As I count down the days until summer, I thought I would share my summer reading plans to help you suss out which books to pack in your beach bag before you’re legging it through duty-free.

Getting My Suspense Fix. Summer is a great time to tuck into the thrillers and mysteries that have been piling up in your queue for the past nine months. Really, there are few things as satisfying as reading a page-turner poolside on a sweltering day. This summer I am looking forward to finishing Tana French’s In The Woods and have a copy of Dorothy B. Hughes’s pulp-classic, In a Lonely Place, that is calling my name. I’m almost certain that another mooch through my local library’s used book shop will probably add a few more suspenseful reads to my stacks.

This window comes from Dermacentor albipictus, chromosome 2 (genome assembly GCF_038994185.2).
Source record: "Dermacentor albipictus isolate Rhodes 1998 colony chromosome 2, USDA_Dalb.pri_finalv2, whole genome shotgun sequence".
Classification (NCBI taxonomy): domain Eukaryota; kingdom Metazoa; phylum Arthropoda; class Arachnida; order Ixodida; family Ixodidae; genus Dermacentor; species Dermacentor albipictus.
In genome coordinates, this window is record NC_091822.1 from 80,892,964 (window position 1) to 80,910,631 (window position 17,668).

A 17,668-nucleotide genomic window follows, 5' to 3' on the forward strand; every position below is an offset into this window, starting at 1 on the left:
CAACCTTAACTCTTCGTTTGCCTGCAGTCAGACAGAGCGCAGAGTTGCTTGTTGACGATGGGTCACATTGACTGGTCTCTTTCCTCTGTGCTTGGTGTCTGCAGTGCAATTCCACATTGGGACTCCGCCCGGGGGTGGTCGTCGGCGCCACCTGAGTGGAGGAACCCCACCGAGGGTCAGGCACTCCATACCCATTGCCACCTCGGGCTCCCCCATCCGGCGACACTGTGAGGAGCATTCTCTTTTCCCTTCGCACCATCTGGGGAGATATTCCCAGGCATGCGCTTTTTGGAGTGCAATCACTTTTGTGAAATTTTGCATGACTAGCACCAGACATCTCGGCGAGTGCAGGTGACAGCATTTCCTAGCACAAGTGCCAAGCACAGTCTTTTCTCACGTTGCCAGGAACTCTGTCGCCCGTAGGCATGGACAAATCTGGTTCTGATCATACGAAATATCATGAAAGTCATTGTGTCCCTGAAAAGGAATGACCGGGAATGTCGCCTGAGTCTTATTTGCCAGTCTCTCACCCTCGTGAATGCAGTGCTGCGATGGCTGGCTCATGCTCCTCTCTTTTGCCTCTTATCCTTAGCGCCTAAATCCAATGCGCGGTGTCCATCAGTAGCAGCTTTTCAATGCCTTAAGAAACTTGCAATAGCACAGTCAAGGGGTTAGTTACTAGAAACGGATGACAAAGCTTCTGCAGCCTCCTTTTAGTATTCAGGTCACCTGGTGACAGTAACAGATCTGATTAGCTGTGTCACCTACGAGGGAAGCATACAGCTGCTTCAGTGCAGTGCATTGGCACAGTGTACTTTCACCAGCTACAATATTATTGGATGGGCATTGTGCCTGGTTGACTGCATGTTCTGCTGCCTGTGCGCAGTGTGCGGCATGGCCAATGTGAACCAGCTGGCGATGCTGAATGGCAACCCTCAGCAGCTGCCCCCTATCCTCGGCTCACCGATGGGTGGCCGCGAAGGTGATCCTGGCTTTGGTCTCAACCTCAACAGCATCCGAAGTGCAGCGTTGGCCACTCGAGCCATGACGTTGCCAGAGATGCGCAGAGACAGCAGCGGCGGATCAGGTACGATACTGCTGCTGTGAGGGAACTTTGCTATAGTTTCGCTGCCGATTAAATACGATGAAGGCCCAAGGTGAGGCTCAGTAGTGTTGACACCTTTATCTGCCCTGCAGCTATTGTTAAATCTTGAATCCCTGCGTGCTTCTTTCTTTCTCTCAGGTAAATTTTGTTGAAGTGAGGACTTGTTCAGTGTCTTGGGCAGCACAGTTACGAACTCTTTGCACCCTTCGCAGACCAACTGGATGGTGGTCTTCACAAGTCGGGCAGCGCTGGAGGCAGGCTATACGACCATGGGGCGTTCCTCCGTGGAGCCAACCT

Catching Up On the Hype. This summer, I also plan to finally catch up on some of 2018’s most hyped new releases. On my shortlist are Meg Wolitzer’s The Female Persuasion, which looks at the relationships between different generations of feminists; Madeline Miller’s Circe, which presently resides on my mother’s nightstand . . . but won’t for much longer; and Tayari Jones’s An American Marriage, which looks at the impact that institutional racism and incarceration have on a family. Hype-influenced reads should, at the very least, be fodder for water cooler conversations and, at best, get you a few months ahead of the game on your book club reading.